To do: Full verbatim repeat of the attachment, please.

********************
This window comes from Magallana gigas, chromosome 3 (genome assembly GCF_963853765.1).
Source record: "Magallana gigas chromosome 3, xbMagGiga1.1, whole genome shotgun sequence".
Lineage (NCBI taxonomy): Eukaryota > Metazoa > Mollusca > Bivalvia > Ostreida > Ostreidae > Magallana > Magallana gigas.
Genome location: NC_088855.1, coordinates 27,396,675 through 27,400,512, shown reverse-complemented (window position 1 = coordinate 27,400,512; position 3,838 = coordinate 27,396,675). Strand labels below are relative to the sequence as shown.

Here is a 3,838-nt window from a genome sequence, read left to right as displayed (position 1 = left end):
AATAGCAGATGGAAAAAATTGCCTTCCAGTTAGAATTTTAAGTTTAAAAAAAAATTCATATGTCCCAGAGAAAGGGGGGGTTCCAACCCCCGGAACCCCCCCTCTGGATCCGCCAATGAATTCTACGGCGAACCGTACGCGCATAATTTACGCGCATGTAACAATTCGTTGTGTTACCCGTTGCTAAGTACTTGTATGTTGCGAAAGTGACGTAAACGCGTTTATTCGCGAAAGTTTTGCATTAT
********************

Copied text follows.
This window comes from Magallana gigas, chromosome 3 (genome assembly GCF_963853765.1).
Source record: "Magallana gigas chromosome 3, xbMagGiga1.1, whole genome shotgun sequence".
Lineage (NCBI taxonomy): Eukaryota > Metazoa > Mollusca > Bivalvia > Ostreida > Ostreidae > Magallana > Magallana gigas.
Genome location: NC_088855.1, coordinates 27,396,675 through 27,400,512, shown reverse-complemented (window position 1 = coordinate 27,400,512; position 3,838 = coordinate 27,396,675). Strand labels below are relative to the sequence as shown.

Here is a 3,838-nt window from a genome sequence, read left to right as displayed (position 1 = left end):
AATAGCAGATGGAAAAAATTGCCTTCCAGTTAGAATTTTAAGTTTAAAAAAAAATTCATATGTCCCAGAGAAAGGGGGGGTTCCAACCCCCGGAACCCCCCCTCTGGATCCGCCAATGAATTCTACGGCGAACCGTACGCGCATAATTTACGCGCATGTAACAATTCGTTGTGTTACCCGTTGCTAAGTACTTGTATGTTGCGAAAGTGACGTAAACGCGTTTATTCGCGAAAGTTTTGCATTAT